Main SCVS Site
Final Program
Past & Future Meetings
 

 

Back to Annual Symposium Program


Current Use and Outcomes of Ambulatory Vascular Surgery for Lower Extremity Ischemia
David E. Timaran, MD, Eric B. Rosero, MD, Adriana J. Higuera, MD, R James Valentine, MD, Carlos H. Timaran, MD.
University of Texas Southwestern Medical Center, Dallas, TX, USA.

Objective: The proliferation of endovascular procedures and changes in payment arrangements have increased the number of vascular procedures performed on an ambulatory basis. The purpose of this study was to evaluate the use and outcomes of ambulatory vascular surgery among patients with lower extremity (LE) ischemia in the United States (U.S.).
Methods: The National Survey of Ambulatory Surgery, a nationally representative database on ambulatory surgery procedures in the U.S., was used to identify vascular procedures performed for patients with LE ischemia in 2006. Logistic regression and general linear models were used to assess the association between patient characteristics, type of procedures and adverse outcomes.
Results: The estimated number of ambulatory procedures for LE ischemia was 333,842. Only 9.684 (2.9%) patients underwent vascular procedures for limb-threatening ischemia (LTI). Angiography was performed in 69.4% of patients. Most procedures (54.6%) were exclusively diagnostic, whereas 6% involved open and 36.8% endovascular revascularization, respectively. Postoperatively, 3.7% of patients reported adverse events, 3.2% were admitted to a hospital and 2.5% were discharged to observation status. Mean procedural time (in minutes) was significantly increased in women (50.5±36.2 vs. 31.8±36.5), procedures under general anesthesia (64.4±45.8 vs. 40.5±31.1), patients with LTI (80.4±16.5 vs. 45.6±36.6), endovascular procedures (60.9±42 vs. 36.9±29.1) and high-risk patients (49.4±29.2 vs. 44.5±29.2) (all P < .001). Multivariate logistic regression identified female gender, LTI, high surgical risk, use of general anesthesia, endovascular procedures, and procedural time as independent predictors of complications and increased odds of hospital admission.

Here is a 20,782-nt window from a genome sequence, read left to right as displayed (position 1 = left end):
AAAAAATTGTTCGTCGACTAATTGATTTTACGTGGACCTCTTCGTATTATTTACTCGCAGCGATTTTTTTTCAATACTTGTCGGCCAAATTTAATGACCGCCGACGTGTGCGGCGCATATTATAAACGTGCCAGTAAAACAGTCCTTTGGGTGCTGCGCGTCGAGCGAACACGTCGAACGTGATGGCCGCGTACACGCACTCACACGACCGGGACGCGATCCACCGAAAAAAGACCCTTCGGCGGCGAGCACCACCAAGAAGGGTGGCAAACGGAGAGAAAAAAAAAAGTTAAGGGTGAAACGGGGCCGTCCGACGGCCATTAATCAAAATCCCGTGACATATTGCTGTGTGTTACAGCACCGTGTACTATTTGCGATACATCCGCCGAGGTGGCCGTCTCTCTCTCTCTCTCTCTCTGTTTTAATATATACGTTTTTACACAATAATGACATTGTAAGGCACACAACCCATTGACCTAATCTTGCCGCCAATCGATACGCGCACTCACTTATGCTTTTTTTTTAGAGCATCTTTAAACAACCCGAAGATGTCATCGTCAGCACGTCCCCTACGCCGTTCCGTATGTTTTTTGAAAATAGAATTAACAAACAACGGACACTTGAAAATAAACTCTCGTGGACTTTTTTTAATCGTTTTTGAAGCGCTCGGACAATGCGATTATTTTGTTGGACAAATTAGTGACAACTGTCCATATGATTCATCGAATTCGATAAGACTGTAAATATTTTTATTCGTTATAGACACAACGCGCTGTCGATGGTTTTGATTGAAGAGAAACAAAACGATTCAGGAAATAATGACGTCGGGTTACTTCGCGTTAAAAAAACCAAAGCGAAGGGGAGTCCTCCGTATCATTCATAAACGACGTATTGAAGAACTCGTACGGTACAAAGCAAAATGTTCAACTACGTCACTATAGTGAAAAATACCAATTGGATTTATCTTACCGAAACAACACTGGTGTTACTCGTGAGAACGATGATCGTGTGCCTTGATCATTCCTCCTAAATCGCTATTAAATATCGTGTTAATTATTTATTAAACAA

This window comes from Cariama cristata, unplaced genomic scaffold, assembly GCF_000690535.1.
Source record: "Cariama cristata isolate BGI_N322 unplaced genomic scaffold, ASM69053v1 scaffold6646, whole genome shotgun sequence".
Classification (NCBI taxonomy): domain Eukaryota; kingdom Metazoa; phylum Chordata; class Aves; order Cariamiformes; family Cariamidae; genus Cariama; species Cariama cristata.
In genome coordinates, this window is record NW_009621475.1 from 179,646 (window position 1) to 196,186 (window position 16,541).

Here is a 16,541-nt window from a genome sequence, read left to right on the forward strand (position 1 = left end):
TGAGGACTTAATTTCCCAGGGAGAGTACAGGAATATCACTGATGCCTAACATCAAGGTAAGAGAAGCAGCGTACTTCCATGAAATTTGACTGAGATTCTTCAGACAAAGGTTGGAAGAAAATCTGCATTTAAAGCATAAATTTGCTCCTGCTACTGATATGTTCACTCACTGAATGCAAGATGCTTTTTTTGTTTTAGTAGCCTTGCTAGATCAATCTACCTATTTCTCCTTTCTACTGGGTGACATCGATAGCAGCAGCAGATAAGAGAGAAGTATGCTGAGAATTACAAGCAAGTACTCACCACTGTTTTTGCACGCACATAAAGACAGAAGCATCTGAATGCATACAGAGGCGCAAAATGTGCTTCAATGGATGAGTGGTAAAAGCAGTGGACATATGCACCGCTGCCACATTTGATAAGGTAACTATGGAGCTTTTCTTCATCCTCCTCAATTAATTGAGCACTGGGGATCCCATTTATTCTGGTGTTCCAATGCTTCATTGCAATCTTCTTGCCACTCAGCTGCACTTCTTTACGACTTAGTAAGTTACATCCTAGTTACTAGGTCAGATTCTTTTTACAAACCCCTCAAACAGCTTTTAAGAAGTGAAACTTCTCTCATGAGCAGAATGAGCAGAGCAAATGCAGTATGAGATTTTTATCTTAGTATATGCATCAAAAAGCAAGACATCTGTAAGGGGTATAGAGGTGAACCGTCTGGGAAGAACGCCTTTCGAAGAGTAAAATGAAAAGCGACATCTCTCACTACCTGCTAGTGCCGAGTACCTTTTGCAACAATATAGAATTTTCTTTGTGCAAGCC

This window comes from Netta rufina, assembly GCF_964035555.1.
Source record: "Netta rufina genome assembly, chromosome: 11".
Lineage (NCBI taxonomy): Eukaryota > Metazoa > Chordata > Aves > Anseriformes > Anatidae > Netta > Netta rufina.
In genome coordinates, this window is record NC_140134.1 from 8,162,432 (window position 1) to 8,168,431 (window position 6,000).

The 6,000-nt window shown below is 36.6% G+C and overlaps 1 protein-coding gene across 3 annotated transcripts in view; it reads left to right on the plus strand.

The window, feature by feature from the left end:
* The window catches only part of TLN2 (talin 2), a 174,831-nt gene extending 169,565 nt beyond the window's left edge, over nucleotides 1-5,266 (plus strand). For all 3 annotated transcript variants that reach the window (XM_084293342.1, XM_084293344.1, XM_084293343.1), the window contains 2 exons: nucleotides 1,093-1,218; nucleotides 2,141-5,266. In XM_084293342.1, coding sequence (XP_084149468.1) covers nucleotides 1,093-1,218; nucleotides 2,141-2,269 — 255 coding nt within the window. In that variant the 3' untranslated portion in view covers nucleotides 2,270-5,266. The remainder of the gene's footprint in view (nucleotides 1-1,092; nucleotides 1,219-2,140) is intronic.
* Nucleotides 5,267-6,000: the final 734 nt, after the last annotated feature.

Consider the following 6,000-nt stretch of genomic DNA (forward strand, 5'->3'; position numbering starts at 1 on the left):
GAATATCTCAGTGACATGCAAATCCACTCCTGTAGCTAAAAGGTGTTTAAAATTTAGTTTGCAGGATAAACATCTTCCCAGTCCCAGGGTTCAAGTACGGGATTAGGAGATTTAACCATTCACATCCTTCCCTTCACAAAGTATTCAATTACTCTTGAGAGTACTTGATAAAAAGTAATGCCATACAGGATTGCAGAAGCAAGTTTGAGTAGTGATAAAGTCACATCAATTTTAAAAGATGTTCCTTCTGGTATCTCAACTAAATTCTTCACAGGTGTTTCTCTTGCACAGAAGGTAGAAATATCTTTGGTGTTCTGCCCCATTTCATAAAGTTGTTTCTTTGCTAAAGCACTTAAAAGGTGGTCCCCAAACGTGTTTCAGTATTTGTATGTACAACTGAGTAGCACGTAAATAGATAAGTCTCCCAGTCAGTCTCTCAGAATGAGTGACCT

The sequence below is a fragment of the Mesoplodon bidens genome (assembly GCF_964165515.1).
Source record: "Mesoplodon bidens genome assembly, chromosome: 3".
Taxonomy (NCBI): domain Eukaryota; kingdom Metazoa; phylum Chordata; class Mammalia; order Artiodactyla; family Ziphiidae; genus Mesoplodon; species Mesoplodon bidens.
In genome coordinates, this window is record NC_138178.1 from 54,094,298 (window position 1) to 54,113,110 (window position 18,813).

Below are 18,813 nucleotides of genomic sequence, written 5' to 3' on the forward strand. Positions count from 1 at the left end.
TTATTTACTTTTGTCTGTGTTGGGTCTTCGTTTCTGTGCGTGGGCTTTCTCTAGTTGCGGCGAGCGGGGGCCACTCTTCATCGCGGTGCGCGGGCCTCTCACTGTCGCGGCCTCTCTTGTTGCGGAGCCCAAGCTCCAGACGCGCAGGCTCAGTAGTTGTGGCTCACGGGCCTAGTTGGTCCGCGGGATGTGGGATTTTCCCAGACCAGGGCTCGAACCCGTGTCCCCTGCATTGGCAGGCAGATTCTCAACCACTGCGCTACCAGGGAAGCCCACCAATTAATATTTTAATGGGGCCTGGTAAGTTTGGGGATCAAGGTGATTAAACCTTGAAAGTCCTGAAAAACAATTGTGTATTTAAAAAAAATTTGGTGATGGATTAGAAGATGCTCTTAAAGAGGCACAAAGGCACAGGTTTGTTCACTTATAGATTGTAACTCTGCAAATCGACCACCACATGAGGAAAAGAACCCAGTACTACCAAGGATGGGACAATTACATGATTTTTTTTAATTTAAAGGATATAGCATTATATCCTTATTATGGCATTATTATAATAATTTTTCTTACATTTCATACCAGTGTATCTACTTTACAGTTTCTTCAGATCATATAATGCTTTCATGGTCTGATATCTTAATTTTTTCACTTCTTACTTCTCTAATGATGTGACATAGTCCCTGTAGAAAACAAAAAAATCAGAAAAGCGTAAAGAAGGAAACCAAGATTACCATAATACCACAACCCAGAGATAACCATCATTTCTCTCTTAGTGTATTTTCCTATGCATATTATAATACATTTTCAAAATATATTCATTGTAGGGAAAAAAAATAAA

Conclusions: Ambulatory vascular surgery is performed safely and with minimal periprocedural morbidity and hospital admission rates. Approximately half of the ambulatory vascular procedures involve exclusively diagnostic angiography, whereas more than one third include endovascular revascularization. Female gender, LTI, high surgical risk, general anesthesia and endovascular procedures are associated with an increased risk of complications, hospital admissions and procedural times.


Back to Annual Symposium Program

 

 
© 2022 Society for Clinical Vascular Surgery . All Rights Reserved. Privacy Policy.